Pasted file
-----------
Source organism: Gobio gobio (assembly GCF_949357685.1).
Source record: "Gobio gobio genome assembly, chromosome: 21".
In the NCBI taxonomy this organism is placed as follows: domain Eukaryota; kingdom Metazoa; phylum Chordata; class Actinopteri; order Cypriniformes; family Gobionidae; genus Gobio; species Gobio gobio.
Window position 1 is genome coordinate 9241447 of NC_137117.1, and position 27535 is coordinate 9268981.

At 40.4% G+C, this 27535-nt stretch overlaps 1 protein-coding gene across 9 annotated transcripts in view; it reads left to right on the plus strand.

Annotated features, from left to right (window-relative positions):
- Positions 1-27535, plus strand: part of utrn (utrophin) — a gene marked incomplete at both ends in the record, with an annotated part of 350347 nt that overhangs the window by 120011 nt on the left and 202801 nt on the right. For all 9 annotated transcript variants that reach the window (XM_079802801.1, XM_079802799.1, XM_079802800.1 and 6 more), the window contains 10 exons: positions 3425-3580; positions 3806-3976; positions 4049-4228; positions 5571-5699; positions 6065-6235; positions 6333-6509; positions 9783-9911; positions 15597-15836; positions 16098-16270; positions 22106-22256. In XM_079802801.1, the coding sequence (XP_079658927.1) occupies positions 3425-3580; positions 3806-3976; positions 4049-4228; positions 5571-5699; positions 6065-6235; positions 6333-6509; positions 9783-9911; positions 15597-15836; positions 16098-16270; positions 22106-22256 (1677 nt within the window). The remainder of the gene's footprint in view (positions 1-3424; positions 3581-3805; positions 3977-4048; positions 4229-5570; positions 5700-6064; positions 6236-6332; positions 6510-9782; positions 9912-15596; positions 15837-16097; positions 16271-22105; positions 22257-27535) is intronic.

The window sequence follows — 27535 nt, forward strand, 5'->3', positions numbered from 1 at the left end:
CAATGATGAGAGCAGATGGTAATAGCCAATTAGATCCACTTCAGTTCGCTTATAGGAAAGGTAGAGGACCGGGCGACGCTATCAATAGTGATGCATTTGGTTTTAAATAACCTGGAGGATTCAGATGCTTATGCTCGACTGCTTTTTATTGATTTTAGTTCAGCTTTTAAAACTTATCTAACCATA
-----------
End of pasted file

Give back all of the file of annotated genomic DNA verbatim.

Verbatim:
Source organism: Gobio gobio (assembly GCF_949357685.1).
Source record: "Gobio gobio genome assembly, chromosome: 21".
In the NCBI taxonomy this organism is placed as follows: domain Eukaryota; kingdom Metazoa; phylum Chordata; class Actinopteri; order Cypriniformes; family Gobionidae; genus Gobio; species Gobio gobio.
Window position 1 is genome coordinate 9241447 of NC_137117.1, and position 27535 is coordinate 9268981.

At 40.4% G+C, this 27535-nt stretch overlaps 1 protein-coding gene across 9 annotated transcripts in view; it reads left to right on the plus strand.

Annotated features, from left to right (window-relative positions):
- Positions 1-27535, plus strand: part of utrn (utrophin) — a gene marked incomplete at both ends in the record, with an annotated part of 350347 nt that overhangs the window by 120011 nt on the left and 202801 nt on the right. For all 9 annotated transcript variants that reach the window (XM_079802801.1, XM_079802799.1, XM_079802800.1 and 6 more), the window contains 10 exons: positions 3425-3580; positions 3806-3976; positions 4049-4228; positions 5571-5699; positions 6065-6235; positions 6333-6509; positions 9783-9911; positions 15597-15836; positions 16098-16270; positions 22106-22256. In XM_079802801.1, the coding sequence (XP_079658927.1) occupies positions 3425-3580; positions 3806-3976; positions 4049-4228; positions 5571-5699; positions 6065-6235; positions 6333-6509; positions 9783-9911; positions 15597-15836; positions 16098-16270; positions 22106-22256 (1677 nt within the window). The remainder of the gene's footprint in view (positions 1-3424; positions 3581-3805; positions 3977-4048; positions 4229-5570; positions 5700-6064; positions 6236-6332; positions 6510-9782; positions 9912-15596; positions 15837-16097; positions 16271-22105; positions 22257-27535) is intronic.

The window sequence follows — 27535 nt, forward strand, 5'->3', positions numbered from 1 at the left end:
CAATGATGAGAGCAGATGGTAATAGCCAATTAGATCCACTTCAGTTCGCTTATAGGAAAGGTAGAGGACCGGGCGACGCTATCAATAGTGATGCATTTGGTTTTAAATAACCTGGAGGATTCAGATGCTTATGCTCGACTGCTTTTTATTGATTTTAGTTCAGCTTTTAAAACTTATCTAACCATA